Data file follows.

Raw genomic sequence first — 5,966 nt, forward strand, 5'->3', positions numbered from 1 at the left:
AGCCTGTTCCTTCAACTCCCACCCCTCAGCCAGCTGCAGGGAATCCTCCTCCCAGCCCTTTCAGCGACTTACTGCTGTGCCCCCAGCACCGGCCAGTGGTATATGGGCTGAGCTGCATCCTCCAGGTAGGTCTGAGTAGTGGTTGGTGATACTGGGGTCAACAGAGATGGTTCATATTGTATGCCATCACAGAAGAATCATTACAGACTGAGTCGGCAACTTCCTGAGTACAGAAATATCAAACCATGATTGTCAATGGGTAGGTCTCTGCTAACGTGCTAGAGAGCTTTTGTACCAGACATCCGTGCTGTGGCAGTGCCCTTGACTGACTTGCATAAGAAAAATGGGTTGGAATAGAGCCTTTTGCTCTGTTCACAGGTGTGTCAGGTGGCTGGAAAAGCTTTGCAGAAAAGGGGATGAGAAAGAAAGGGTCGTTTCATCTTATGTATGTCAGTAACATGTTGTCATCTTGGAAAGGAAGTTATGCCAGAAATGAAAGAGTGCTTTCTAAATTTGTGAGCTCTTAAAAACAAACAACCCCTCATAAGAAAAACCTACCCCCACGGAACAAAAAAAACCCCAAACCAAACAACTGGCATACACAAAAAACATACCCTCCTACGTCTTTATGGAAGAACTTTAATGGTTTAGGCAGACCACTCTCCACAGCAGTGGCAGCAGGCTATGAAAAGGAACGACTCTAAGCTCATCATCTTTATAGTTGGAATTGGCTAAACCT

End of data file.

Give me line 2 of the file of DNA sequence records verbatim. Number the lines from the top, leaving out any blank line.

AGCCTGTTCCTTCAACTCCCACCCCTCAGCCAGCTGCAGGGAATCCTCCTCCCAGCCCTTTCAGCGACTTACTGCTGTGCCCCCAGCACCGGCCAGTGGTATATGGGCTGAGCTGCATCCTCCAGGTAGGTCTGAGTAGTGGTTGGTGATACTGGGGTCAACAGAGATGGTTCATATTGTATGCCATCACAGAAGAATCATTACAGACTGAGTCGGCAACTTCCTGAGTACAGAAATATCAAACCATGATTGTCAATGGGTAGGTCTCTGCTAACGTGCTAGAGAGCTTTTGTACCAGACATCCGTGCTGTGGCAGTGCCCTTGACTGACTTGCATAAGAAAAATGGGTTGGAATAGAGCCTTTTGCTCTGTTCACAGGTGTGTCAGGTGGCTGGAAAAGCTTTGCAGAAAAGGGGATGAGAAAGAAAGGGTCGTTTCATCTTATGTATGTCAGTAACATGTTGTCATCTTGGAAAGGAAGTTATGCCAGAAATGAAAGAGTGCTTTCTAAATTTGTGAGCTCTTAAAAACAAACAACCCCTCATAAGAAAAACCTACCCCCACGGAACAAAAAAAACCCCAAACCAAACAACTGGCATACACAAAAAACATACCCTCCTACGTCTTTATGGAAGAACTTTAATGGTTTAGGCAGACCACTCTCCACAGCAGTGGCAGCAGGCTATGAAAAGGAACGACTCTAAGCTCATCATCTTTATAGTTGGAATTGGCTAAACCT